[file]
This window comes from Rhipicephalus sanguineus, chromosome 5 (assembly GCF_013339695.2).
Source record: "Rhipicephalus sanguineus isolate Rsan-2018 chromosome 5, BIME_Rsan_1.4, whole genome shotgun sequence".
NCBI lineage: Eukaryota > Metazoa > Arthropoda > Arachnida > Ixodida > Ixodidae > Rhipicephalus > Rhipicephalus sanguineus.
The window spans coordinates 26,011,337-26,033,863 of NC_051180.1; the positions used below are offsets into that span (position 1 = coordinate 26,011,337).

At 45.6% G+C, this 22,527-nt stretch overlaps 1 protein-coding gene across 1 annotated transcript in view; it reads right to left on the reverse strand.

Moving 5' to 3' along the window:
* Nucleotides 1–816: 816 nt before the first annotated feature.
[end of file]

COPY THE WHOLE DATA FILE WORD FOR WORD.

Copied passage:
This window comes from Rhipicephalus sanguineus, chromosome 5 (assembly GCF_013339695.2).
Source record: "Rhipicephalus sanguineus isolate Rsan-2018 chromosome 5, BIME_Rsan_1.4, whole genome shotgun sequence".
NCBI lineage: Eukaryota > Metazoa > Arthropoda > Arachnida > Ixodida > Ixodidae > Rhipicephalus > Rhipicephalus sanguineus.
The window spans coordinates 26,011,337-26,033,863 of NC_051180.1; the positions used below are offsets into that span (position 1 = coordinate 26,011,337).

At 45.6% G+C, this 22,527-nt stretch overlaps 1 protein-coding gene across 1 annotated transcript in view; it reads right to left on the reverse strand.

Moving 5' to 3' along the window:
* Nucleotides 1–816: 816 nt before the first annotated feature.